City of Rocks State Park

Faywood, New Mexico – January 8, 2023

One day – I think it was a Tuesday but I could definitely be wrong – about 35 million years ago, a volcano began erupting in what is now southwestern New Mexico.

Somewhat later, on January 8, 2023, Nancy, Gunther and I visited City of Rocks State Park, located about 20 miles south of the caldera that produced the eruptions. The pumice and other rocks produced by the volcano’s eruptions 35 million years ago form the main feature of the state park, which also has a number of interconnected hiking trails, developed campsites, a botanic garden, and even an astronomical observatory.

We’d planned to visit he park, which is located halfway between Deming and Silver City, New Mexico, just a few miles east of U.S. Route 180, several times in 2021 and 2022 when we were camping in Deming and Silver City. However, the 35 mile-per-hour winds each of those days convinced us to find something else to do. The morning of January 8 was bright and calm, and we made the short trip to the state park. We’re all glad that we did.

You’ll find plenty of prickly pear cactus at City of Rocks State Park in New Mexico, along with a wide variety of other plants. In the background, a vehicle provides a sense of scale for the namesake rocks near the park’s visitor center.

The park, at an elevation of just over 5,200 feet, gets its name from several tall outcroppings of rock that have eroded over the past 35 million years into pinnacles and other formations, separated by lanes that resemble city streets between tall buildings.

Here we see an amateur geologist, with her professional dog, on one of the park’s trails. They appear to be in disagreement about which direction to proceed. The park has about five miles of trails, some of which wind directly through the rock formations. Many of the pinnacles are 40 feet tall.

Paths between the rocks can get pretty tight. During the main phase of the volcano’s eruption, more than 240 cubic miles – about twice the volume of Lake Erie – of pumice and ash were ejected. This eruption also resulted in the “Kneeling Nun” formation east of present-day Silver City, 20 miles to the north. The pointed mountain seen between the two rocks is Cookes Peak (elev. 8,408 feet), a significant landmark in southwestern New Mexico. The mountain is directly north of the city of Deming.

The volcanic eruption that formed the formations of City of Rocks likely lasted several years and was about a thousand times larger than the Mt. St. Helens event in Washington on May 18, 1980. The eruption blanketed this area in a deep layer of hot ash and pumice. As those volcanic materials cooled into a rock called tuff, it shrank somewhat and vertical cracks in the stone were created.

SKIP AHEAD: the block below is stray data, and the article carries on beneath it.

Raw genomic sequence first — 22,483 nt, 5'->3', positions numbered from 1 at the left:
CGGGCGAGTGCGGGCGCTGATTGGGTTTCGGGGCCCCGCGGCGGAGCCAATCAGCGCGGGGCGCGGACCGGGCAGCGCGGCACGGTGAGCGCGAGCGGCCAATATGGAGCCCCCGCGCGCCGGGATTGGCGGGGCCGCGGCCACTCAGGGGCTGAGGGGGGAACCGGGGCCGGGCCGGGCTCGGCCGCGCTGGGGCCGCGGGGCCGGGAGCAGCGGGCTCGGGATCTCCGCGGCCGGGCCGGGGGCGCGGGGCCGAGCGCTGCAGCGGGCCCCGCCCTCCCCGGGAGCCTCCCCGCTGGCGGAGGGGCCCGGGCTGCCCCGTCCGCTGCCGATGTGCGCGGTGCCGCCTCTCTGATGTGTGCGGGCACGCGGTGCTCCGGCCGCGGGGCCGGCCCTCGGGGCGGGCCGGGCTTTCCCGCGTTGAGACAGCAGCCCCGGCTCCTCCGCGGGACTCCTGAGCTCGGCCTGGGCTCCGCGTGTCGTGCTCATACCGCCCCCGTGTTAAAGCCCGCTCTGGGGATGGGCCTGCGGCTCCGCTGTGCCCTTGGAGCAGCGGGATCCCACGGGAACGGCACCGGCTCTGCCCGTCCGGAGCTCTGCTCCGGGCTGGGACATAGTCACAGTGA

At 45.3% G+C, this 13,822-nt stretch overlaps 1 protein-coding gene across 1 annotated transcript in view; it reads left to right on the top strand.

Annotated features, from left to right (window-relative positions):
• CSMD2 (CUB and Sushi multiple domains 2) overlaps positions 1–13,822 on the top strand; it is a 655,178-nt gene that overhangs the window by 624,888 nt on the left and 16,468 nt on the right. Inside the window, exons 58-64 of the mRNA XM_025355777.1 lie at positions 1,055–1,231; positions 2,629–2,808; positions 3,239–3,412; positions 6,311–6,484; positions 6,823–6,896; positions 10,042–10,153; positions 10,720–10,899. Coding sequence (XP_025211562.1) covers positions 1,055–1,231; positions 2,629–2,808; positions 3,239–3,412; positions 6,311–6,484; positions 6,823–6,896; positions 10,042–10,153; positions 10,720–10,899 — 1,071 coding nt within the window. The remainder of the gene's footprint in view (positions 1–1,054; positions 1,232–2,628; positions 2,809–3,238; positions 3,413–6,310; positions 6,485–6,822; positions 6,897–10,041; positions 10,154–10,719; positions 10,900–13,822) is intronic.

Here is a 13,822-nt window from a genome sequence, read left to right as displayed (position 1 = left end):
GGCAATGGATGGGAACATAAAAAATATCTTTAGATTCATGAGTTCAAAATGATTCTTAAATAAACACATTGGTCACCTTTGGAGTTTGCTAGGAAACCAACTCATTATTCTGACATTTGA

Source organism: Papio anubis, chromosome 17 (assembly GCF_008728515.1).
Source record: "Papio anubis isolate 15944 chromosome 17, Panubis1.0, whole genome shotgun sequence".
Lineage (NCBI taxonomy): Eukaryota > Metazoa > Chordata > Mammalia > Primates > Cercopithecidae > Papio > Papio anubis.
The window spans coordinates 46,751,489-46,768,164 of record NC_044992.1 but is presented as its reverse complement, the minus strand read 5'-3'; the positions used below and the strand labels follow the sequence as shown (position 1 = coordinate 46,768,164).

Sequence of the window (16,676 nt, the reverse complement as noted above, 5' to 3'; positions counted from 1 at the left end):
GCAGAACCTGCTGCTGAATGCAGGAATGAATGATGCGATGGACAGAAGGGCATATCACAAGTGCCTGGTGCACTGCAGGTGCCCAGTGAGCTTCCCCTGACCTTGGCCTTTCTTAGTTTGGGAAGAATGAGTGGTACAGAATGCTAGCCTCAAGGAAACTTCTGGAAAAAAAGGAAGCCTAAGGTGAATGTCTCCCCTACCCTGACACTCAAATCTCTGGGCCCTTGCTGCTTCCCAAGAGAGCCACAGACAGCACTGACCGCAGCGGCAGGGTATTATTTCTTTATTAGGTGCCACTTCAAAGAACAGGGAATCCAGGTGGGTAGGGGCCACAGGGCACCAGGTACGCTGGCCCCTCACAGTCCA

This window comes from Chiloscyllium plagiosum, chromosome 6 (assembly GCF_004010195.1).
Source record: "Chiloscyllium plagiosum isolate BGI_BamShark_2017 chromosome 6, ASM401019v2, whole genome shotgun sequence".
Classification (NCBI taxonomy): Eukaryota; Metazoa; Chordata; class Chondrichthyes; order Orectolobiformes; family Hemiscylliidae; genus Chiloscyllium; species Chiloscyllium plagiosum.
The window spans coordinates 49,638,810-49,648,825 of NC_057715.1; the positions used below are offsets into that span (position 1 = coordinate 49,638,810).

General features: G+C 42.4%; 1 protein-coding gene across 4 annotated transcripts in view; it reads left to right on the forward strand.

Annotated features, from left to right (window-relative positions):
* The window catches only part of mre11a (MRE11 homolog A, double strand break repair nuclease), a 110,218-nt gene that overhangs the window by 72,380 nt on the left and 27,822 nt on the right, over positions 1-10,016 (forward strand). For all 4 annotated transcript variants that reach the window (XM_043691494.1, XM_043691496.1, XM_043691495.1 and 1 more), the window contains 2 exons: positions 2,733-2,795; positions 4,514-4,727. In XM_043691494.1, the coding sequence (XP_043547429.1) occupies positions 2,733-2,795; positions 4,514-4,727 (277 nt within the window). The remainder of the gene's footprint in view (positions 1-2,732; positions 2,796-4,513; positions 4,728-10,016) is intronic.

They still haven’t agreed on a direction in which to hike. The park has a huge variety of succulents, like the soaptree yucca at the left of the trail, as well as many grasses common to the southwestern United States.

Over the last several tens of millions of years, the erosive forces of nature – water, wind, and organic growth – broadened the small fissures between the rocks into larger and larger crevices until the natural pathways seen today were created.

Now they’re both headed the same direction. The amateur geologist is standing in a crevice that is a conduit for water flowing through the rock formation. It’s that water, which carries abrasives like sand, that helped carve the rocks into the shapes we see today. Other contributors to the erosion include wind, which can also carry sand, as well as plant (and non-plant) life and the cycle of freezing and thawing water.

Many different groups of native Americans have lived in, or at least passed through, the area now known as City of Rocks. About 12,000 years ago, the last of the Ice Age glaciers were retreating and large mammals like mammoths and mastodons roamed this region. It’s likely that Paleoindians, like Clovis or Folsom peoples, hunted the large animals. Between 8,000 and 1,000 years ago, small bands of the Desert Archaic culture lived in the area and, toward then end of that era, began to build pit houses. Finally, the Mimbres culture occupied the area between the years 200 and 1150 AD. In addition to hunting animals and gathering food from plants, the Mimbres cultivated crops like beans, squash, and maize. They also built one-story above-ground dwellings.

Do you like lichen as much as I’m likin’ this lichen? There are about 20,000 known species of lichen in the world, and at least four of them can be seen in this photograph. Lichen, which is plant-like but not an actual plant, contributes slowly but significantly to the erosion of rocks by chemically degrading the stones’ minerals. The scientists estimate that between 6-8 percent of the earth’s land surface is covered by lichen. Actual plants, like succulents, grasses and shrubs, also contribute to erosion by their seeds finding purchase in small crevices in the rock and then, as the plants mature, the growing roots of the organism can cause further fracturing of the minerals.